Like many mothers who feared for their family’s safety during World War II, Mona Miller was evacuated from London to the peaceful seaside town of Babbacombe in Devon.
It seemed like a wise precaution but, shortly after her arrival there with her young children, Mrs Miller became increasingly uneasy.
‘I had a feeling that I must leave Devon and return home,’ she told me.
‘At first I dismissed the idea; why leave when I was so happy and contented despite the war going on around me?
‘But the feeling increased. The walls of my room seemed to speak to me: “Go home to London.” I resisted the call for about four months then, one day, like a flash of light, I knew we must leave.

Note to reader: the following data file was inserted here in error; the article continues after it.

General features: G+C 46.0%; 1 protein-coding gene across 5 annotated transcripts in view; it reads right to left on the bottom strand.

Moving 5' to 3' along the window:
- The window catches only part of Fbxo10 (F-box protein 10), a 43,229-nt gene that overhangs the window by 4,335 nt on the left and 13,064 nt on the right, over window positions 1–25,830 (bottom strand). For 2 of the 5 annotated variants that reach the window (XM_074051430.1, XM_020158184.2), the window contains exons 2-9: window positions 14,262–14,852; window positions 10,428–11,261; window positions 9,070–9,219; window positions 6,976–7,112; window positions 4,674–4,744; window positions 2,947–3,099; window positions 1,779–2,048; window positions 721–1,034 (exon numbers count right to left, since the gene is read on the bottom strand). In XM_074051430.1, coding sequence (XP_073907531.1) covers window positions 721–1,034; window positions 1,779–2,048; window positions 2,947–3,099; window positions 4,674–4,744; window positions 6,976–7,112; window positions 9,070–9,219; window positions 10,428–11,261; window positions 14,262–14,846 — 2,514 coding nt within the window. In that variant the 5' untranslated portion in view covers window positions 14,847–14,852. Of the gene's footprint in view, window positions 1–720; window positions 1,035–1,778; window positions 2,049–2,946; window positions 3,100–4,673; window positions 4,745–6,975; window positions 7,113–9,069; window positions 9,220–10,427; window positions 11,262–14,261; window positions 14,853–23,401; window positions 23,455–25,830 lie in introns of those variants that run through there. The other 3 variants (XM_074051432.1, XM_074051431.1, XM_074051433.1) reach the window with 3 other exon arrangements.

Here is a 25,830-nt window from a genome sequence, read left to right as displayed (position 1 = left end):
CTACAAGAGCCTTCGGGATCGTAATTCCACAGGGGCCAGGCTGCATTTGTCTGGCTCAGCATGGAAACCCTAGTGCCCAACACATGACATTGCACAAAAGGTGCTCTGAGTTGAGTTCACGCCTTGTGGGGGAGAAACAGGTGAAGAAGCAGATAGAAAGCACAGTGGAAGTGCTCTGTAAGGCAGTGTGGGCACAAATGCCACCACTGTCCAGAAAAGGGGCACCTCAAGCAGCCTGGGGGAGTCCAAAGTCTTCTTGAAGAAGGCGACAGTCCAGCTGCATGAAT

Rupert Sheldrake, one of the world’s most innovative biologists and writers, is best known for his theory of morphic fields and morphic resonance, which leads to a vision of a living, developing universe with its own inherent memory.He worked in developmental biology at Cambridge University, where he was a Fellow of Clare College.